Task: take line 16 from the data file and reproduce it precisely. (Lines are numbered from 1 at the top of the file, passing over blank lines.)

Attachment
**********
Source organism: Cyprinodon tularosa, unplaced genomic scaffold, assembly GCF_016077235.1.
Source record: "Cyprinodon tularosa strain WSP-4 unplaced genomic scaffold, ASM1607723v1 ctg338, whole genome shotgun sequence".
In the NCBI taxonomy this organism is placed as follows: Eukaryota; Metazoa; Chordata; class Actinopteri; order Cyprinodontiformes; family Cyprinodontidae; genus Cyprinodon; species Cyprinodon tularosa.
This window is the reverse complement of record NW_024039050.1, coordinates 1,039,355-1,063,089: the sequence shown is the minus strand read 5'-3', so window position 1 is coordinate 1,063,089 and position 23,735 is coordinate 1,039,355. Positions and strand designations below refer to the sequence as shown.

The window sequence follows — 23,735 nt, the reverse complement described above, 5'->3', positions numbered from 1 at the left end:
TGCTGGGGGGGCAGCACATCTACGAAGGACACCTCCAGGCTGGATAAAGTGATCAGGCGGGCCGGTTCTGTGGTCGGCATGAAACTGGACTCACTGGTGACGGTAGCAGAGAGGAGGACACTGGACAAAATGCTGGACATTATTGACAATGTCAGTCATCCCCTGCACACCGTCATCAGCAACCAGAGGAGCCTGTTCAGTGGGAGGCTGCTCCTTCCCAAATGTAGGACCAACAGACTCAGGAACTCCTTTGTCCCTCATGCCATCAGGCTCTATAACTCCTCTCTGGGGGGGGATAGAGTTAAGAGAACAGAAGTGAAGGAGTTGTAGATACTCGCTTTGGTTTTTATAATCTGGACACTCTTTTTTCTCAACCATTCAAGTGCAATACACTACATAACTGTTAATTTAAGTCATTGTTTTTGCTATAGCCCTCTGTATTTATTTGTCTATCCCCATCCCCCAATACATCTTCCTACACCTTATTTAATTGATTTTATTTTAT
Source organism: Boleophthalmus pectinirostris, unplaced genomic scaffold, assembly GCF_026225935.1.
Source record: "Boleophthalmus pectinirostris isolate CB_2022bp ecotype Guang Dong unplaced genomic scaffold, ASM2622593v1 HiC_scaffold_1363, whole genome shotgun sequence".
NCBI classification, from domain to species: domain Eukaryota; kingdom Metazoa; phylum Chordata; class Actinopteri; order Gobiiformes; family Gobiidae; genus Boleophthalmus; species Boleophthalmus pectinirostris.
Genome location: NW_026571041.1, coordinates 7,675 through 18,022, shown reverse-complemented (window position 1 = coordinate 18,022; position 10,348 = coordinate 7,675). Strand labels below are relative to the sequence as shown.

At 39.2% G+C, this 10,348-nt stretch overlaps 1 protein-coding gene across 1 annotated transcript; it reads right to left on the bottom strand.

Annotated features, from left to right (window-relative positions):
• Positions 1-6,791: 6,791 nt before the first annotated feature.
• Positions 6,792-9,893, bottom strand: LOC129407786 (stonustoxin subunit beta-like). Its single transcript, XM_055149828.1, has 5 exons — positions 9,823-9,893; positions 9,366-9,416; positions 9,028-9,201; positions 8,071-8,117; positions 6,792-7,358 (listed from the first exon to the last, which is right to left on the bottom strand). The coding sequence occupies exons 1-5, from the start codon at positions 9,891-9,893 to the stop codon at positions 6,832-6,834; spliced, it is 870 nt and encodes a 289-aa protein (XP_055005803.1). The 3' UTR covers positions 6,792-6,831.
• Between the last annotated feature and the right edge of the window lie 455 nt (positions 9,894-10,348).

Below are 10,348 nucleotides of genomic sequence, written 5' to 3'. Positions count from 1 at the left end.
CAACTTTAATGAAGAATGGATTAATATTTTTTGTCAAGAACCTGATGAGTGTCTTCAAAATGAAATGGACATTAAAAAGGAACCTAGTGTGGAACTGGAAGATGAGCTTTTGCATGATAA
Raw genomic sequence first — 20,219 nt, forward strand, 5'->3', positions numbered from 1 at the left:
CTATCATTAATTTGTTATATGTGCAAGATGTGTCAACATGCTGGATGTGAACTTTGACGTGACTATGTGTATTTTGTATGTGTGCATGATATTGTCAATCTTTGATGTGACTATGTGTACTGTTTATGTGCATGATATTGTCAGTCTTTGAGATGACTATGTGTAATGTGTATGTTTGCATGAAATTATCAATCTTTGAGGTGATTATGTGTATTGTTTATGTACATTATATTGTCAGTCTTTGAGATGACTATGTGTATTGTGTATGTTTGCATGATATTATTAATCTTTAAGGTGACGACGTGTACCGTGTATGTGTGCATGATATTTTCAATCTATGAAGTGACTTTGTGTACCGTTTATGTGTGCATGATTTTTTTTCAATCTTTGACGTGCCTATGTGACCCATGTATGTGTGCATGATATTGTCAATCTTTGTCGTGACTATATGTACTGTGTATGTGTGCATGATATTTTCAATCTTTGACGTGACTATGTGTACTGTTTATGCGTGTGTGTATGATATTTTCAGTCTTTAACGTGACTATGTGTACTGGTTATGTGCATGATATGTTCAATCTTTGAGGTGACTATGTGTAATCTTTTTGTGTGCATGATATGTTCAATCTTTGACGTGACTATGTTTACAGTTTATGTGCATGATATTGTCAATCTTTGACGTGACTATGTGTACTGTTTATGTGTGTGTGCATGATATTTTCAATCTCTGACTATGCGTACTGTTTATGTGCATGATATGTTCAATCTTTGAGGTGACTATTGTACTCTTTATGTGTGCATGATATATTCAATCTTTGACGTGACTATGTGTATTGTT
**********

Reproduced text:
Below are 10,348 nucleotides of genomic sequence, written 5' to 3'. Positions count from 1 at the left end.